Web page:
In this paper, we provide the first definition of $t$-out-of-$N$ threshold ring signatures against {\em active} adversaries who can participate in the system and arbitrarily deviate from the prescribed procedures. Second, we present a post-quantum secure realization based on {\em any} (post-quantum secure) trapdoor commitment, which we prove secure in the QROM. Our construction is black-box and it can be instantiated with any trapdoor commitment, thus allowing the use of a variety of hardness assumptions.

Existing definitions for $t$-out-of-$N$ threshold ring signatures guarantee security only when the public keys are honestly generated, and many even restrict the ability of the adversary to actively participate in the computation of the signatures. Such definitions do not capture the open settings envisioned for threshold ring signatures, where parties can independently add themselves to the system, and join other parties for the computation of the signature.

Furthermore, known constructions of threshold ring signatures are not provably secure in the post-quantum setting, either because they are based on non-post quantum secure problems (e.g. Discrete Log, RSA), or because they rely on transformations such as Fiat-Shamir, that are not always secure in the quantum random oracle model (QROM).

In this paper, we provide the first definition of $t$-out-of-$N$ threshold ring signatures against {\em active} adversaries who can participate in the system and arbitrarily deviate from the prescribed procedures. Second, we present a post-quantum secure realization based on {\em any} (post-quantum secure) trapdoor commitment, which we prove secure in the QROM. Our construction is black-box and it can be instantiated with any trapdoor commitment, thus allowing the use of a variety of hardness assumptions.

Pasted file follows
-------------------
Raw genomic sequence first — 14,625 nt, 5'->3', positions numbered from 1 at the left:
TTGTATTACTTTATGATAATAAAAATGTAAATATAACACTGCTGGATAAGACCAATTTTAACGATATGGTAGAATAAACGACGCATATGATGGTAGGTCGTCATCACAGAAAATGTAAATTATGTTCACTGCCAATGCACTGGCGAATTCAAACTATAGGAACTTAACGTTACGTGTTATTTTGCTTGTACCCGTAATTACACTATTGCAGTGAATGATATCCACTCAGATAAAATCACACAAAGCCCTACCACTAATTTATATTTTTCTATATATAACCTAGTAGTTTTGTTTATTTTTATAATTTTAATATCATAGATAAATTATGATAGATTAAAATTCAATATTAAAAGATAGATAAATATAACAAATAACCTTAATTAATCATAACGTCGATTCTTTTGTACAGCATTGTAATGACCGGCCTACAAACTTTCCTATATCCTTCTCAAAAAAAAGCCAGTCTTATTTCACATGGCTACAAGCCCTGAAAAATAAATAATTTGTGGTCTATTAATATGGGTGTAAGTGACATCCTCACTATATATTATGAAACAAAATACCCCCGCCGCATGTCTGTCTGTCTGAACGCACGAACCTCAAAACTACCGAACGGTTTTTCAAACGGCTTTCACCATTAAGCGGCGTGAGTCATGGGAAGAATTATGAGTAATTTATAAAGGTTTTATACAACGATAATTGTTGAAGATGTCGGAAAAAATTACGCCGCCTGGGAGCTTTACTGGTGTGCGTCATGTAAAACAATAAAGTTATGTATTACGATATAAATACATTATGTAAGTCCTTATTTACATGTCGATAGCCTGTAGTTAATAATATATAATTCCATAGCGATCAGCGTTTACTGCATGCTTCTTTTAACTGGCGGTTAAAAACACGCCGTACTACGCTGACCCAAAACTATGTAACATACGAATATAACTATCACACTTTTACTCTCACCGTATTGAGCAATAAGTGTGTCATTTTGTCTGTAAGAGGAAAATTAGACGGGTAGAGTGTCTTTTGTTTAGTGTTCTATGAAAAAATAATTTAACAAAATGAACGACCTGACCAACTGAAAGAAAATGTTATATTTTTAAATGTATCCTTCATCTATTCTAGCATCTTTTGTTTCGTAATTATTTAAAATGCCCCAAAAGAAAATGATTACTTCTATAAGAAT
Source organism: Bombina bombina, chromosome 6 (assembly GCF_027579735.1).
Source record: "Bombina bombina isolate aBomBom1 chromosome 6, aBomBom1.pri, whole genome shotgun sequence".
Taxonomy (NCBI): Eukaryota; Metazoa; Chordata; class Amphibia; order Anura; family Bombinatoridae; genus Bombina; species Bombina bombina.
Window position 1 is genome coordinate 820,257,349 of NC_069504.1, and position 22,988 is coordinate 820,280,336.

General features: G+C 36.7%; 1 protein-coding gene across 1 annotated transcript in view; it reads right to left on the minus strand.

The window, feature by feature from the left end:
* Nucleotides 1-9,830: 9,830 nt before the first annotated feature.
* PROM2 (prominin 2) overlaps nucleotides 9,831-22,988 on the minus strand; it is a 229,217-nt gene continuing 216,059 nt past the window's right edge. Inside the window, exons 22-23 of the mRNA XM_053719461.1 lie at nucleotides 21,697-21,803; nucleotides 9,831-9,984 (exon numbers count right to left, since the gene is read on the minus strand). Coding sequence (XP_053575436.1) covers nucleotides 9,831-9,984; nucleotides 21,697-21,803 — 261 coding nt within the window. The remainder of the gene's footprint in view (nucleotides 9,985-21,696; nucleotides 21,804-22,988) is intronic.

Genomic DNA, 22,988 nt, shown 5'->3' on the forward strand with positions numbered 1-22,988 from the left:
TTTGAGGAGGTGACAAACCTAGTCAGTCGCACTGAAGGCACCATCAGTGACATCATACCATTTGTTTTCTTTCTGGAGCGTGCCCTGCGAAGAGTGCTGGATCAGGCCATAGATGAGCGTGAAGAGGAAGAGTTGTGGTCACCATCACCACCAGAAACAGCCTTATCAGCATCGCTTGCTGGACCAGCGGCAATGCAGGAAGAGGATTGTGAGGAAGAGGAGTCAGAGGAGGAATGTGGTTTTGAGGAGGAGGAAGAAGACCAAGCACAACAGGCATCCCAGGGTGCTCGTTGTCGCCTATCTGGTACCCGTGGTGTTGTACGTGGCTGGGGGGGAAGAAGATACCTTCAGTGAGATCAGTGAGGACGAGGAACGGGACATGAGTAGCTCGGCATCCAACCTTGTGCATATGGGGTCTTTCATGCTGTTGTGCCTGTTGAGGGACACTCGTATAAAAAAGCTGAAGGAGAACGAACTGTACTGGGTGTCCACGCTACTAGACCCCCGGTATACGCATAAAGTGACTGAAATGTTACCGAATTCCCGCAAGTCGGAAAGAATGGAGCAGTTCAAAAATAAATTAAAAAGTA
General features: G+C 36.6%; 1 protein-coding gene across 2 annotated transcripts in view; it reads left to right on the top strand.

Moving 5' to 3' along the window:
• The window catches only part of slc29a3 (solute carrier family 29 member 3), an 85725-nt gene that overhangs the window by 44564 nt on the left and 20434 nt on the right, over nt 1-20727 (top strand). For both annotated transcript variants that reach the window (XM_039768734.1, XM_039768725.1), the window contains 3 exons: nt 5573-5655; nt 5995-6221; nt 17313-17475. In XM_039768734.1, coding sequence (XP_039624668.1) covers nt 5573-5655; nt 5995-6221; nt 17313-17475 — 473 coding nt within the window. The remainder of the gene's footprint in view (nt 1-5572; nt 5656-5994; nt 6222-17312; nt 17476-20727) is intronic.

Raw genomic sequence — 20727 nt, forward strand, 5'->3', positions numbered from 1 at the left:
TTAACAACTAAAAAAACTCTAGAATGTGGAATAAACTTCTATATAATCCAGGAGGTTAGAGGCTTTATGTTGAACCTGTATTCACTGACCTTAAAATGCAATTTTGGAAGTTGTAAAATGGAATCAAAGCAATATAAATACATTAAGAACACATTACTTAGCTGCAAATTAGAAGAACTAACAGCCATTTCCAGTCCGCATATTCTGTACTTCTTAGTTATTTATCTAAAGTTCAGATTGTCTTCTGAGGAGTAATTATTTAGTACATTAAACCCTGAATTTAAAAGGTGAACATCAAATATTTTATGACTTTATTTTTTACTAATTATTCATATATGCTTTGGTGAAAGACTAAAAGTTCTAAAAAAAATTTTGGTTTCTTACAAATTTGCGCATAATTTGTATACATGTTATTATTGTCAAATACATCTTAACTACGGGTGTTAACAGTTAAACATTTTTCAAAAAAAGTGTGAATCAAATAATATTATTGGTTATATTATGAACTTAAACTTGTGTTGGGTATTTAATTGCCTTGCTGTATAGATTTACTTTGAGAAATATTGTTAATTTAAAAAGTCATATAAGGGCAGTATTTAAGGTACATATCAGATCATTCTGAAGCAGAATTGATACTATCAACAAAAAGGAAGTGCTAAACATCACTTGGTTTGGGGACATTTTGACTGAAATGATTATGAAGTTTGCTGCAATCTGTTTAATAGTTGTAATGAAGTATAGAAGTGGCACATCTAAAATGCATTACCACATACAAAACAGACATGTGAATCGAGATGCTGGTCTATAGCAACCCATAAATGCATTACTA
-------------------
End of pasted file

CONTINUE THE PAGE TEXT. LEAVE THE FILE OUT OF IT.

###### Vipul Goyal, Yifan Song

ePrint Report
We study the communication complexity of unconditionally secure MPC over point-to-point channels for corruption threshold t < n/2. We ask the question: "is it possible to achieve security-with-abort with the same concrete cost as the best-known semi-honest MPC protocol?" While a number of works have focused on improving the concrete efficiency in this setting, the answer to the above question has remained elusive until now.

We resolve the above question in the affirmative by providing a secure-with-abort MPC protocol with the same cost per gate as the best-known semi-honest protocol. Concretely, our protocol only needs 5.5 field elements per multiplication gate per party which matches (and even improves upon) the corresponding cost of the best known protocol in the semi-honest setting by Damgard and Nielsen. Previously best-known maliciously secure (with abort) protocols require 12 field elements. An additional feature of our protocol is its conceptual simplicity. Our result is achieved by relying on a novel technique of verifying a batch of multiplication tuples.